Criminal Law - Topic 3118

Special powers - Setting aside search warrants - General - Evidence (incl. amplification evidence) - A Charter challenge raised concerns about the validity of a search warrant - The accused argued that the warrant to search his mobile home for materials to confirm his identity was a ruse; that the police really thought that they were dealing with a drug dealer and that they were disingenuous in not disclosing that belief to the justice of the peace - Under oath, the affiant of the Information To Obtain a Warrant conceded that he suspected the accused was a drug dealer but that he did not have sufficient grounds to search the premises to look for drugs - The Alberta Court of Queen's Bench ruled that the warrant was validly issued - The police were not obliged to disclose all of their suspicions about the accused; rather, they were required to give sufficient evidence to convince a justice that the police were entitled to the warrant as documented - "A search pursuant to a validly issued search warrant does not breach Charter, s. 8 protections against unreasonable search and seizure simply because the police: 'have more than they show, or say less than they know'" - There was no expansion of the search domain - The drugs were in plain view and easily observed during the initial verification that the home was empty - See paragraphs 65 to 67.

Criminal Law - Topic 3154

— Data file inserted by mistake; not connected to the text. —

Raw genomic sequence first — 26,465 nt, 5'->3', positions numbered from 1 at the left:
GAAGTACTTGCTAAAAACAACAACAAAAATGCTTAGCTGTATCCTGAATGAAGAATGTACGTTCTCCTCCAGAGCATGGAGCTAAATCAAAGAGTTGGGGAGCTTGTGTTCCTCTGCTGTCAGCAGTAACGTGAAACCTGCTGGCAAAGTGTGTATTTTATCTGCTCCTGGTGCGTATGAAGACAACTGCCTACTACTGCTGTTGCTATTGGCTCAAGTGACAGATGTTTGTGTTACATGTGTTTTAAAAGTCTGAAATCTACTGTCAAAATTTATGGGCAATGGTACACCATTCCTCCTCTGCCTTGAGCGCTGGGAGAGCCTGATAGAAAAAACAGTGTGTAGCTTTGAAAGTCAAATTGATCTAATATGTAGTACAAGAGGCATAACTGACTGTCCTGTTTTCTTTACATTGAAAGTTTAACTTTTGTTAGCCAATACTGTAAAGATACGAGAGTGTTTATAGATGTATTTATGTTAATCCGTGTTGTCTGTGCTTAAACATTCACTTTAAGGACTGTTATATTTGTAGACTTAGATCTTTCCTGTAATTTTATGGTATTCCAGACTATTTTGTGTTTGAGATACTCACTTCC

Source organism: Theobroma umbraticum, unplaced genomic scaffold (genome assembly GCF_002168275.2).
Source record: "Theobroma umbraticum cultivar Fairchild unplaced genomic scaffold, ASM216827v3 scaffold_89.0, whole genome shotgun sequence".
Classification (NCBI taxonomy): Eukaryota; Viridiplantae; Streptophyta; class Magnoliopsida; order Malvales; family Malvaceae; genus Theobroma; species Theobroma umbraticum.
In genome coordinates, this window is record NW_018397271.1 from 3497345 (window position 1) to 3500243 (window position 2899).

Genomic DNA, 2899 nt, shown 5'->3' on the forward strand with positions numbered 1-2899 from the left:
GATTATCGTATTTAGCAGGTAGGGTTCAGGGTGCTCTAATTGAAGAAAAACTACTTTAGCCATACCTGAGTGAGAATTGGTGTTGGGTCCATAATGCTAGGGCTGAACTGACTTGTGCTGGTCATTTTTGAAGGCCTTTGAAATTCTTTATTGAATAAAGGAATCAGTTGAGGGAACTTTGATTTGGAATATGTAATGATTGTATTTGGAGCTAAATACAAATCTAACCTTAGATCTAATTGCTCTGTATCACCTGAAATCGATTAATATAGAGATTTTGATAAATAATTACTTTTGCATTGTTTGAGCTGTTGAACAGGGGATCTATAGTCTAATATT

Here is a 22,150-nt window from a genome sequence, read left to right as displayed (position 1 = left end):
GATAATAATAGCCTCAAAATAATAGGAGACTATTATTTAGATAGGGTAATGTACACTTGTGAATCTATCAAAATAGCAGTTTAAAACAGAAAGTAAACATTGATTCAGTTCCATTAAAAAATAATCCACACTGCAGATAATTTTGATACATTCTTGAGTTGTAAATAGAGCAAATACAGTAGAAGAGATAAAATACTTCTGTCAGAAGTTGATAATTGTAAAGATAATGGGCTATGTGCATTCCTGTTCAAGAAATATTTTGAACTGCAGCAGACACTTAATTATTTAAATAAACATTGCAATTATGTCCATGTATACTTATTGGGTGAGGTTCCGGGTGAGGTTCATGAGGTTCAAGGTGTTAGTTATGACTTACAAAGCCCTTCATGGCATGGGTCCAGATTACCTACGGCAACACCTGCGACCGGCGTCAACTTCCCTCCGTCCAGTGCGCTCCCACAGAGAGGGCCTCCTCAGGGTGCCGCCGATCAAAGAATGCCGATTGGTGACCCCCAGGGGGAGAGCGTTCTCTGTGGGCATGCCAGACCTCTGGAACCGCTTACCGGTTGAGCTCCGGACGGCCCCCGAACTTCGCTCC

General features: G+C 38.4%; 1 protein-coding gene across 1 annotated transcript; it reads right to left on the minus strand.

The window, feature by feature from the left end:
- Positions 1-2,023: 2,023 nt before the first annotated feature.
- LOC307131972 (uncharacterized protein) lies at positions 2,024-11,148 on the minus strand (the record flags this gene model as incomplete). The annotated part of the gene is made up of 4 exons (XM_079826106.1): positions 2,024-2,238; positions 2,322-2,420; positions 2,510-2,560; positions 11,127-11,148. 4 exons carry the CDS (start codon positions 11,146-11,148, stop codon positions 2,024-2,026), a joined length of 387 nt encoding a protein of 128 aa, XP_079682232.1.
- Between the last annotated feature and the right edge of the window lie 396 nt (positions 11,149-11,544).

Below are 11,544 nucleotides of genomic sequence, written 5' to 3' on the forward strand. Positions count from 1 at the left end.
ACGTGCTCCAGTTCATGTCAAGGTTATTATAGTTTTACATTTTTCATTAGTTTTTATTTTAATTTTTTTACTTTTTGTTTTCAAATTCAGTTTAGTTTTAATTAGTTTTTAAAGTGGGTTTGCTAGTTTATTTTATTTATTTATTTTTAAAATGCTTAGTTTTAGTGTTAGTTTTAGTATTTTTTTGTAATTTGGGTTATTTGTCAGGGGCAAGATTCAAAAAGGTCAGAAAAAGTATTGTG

Special powers - Power of search - Evidence obtained - Admission of - [See Criminal Law - Topic 3093 ].

Criminal Law - Topic 3163

Special powers - Power of seizure - Extent of power - In this case what was identified in a telewarrant as the target of the search was documentation and evidence that would establish the identity of the accused Brown - While conducting a search of the mobile home to verify the absence or clear the premises of persons (a standard and judicially accepted police safety practice), the police came upon drugs in plain view - Later, the police located the identity documents sought - The Alberta Court of Queen's Bench ruled that the warrant was validly executed - Although the warrant was not granted to search for drugs, it was not the law that a search pursuant to a warrant was restricted to only those items identified in the warrant - Section 489 of the Criminal Code set out a general authority that allowed persons executing a warrant to seize materials believed to relate to illegal activities - See paragraphs 62 to 63.

Criminal Law - Topic 3183